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MSYS is a Unix emulation environment for Windows, and is specifically designed such that in normal usage it pretends to be MinGW or native Windows, but understands Unix-style file names and paths, and supports standard Unix tools and shells. Thus, “native” MinGW builds are actually an odd sort of cross-compile, from an MSYS Unix emulation environment “pretending” to be MinGW, to actual native Windows.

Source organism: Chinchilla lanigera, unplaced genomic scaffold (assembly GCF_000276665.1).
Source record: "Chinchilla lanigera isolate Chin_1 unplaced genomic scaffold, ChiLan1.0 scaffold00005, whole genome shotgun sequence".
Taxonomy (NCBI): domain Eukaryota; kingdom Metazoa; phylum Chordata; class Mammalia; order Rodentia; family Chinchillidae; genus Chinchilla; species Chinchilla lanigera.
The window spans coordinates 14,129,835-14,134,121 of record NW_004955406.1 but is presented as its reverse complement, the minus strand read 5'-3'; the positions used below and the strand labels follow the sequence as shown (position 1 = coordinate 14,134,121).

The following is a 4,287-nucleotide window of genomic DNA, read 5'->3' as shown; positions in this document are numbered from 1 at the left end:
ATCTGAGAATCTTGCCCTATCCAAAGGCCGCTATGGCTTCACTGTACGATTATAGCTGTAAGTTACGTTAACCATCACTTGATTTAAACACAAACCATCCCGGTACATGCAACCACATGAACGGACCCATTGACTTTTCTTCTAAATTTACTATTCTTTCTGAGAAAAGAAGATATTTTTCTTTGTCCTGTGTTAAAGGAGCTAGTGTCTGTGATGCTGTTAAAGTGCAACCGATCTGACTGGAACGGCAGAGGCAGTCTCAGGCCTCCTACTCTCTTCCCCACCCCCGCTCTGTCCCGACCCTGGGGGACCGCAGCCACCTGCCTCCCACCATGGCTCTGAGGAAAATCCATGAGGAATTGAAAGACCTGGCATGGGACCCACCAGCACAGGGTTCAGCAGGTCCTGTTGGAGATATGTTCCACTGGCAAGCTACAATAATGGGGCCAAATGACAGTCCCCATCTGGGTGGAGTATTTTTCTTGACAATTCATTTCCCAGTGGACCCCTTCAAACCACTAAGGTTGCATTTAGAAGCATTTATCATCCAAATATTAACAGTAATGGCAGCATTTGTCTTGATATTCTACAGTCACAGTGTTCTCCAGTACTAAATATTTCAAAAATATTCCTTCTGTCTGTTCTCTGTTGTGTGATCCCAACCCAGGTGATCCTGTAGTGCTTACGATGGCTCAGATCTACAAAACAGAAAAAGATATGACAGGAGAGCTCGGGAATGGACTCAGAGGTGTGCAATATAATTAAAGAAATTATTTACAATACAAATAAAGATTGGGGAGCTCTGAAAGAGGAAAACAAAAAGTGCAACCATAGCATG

When an MSYS shell launches a native Windows executable (as opposed to other MSYS executables), it uses a system of heuristics to detect any command-line arguments that contain file names or paths. It automatically converts these file names from the MSYS (Unix-like) format, to the corresponding Windows file name, before launching the executable. However, this auto-conversion facility is only available when using the MSYS runtime library. The wrapper executable itself is a MinGW application (that is, it does not use the MSYS runtime library). The wrapper executable must set PATH to, and call _spawnv with, values that have already been converted from MSYS format to Windows. Thus, when libtool writes the source code for the wrapper executable, it must manually convert MSYS paths to Windows format, so that the Windows values can be hard-coded into the wrapper executable.

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